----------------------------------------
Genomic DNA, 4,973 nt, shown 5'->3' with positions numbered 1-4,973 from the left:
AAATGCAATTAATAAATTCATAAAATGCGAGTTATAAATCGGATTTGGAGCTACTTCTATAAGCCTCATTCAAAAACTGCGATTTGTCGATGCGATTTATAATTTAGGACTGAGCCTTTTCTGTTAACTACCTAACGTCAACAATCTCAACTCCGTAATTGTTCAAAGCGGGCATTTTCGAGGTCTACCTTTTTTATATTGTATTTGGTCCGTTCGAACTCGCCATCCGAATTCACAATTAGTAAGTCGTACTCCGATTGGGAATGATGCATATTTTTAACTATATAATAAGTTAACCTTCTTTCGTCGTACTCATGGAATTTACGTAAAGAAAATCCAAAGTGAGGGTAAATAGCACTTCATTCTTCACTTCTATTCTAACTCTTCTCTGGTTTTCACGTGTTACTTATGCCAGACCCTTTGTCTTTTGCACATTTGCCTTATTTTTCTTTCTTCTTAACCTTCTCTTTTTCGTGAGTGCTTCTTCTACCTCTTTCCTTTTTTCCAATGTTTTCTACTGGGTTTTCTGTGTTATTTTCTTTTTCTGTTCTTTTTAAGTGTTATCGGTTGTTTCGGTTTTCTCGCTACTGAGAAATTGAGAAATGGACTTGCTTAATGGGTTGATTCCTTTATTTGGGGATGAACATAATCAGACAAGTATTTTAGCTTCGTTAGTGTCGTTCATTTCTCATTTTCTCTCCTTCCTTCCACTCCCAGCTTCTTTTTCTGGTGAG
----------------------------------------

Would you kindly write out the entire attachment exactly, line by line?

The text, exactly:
Genomic DNA, 4,973 nt, shown 5'->3' with positions numbered 1-4,973 from the left:
AAATGCAATTAATAAATTCATAAAATGCGAGTTATAAATCGGATTTGGAGCTACTTCTATAAGCCTCATTCAAAAACTGCGATTTGTCGATGCGATTTATAATTTAGGACTGAGCCTTTTCTGTTAACTACCTAACGTCAACAATCTCAACTCCGTAATTGTTCAAAGCGGGCATTTTCGAGGTCTACCTTTTTTATATTGTATTTGGTCCGTTCGAACTCGCCATCCGAATTCACAATTAGTAAGTCGTACTCCGATTGGGAATGATGCATATTTTTAACTATATAATAAGTTAACCTTCTTTCGTCGTACTCATGGAATTTACGTAAAGAAAATCCAAAGTGAGGGTAAATAGCACTTCATTCTTCACTTCTATTCTAACTCTTCTCTGGTTTTCACGTGTTACTTATGCCAGACCCTTTGTCTTTTGCACATTTGCCTTATTTTTCTTTCTTCTTAACCTTCTCTTTTTCGTGAGTGCTTCTTCTACCTCTTTCCTTTTTTCCAATGTTTTCTACTGGGTTTTCTGTGTTATTTTCTTTTTCTGTTCTTTTTAAGTGTTATCGGTTGTTTCGGTTTTCTCGCTACTGAGAAATTGAGAAATGGACTTGCTTAATGGGTTGATTCCTTTATTTGGGGATGAACATAATCAGACAAGTATTTTAGCTTCGTTAGTGTCGTTCATTTCTCATTTTCTCTCCTTCCTTCCACTCCCAGCTTCTTTTTCTGGTGAG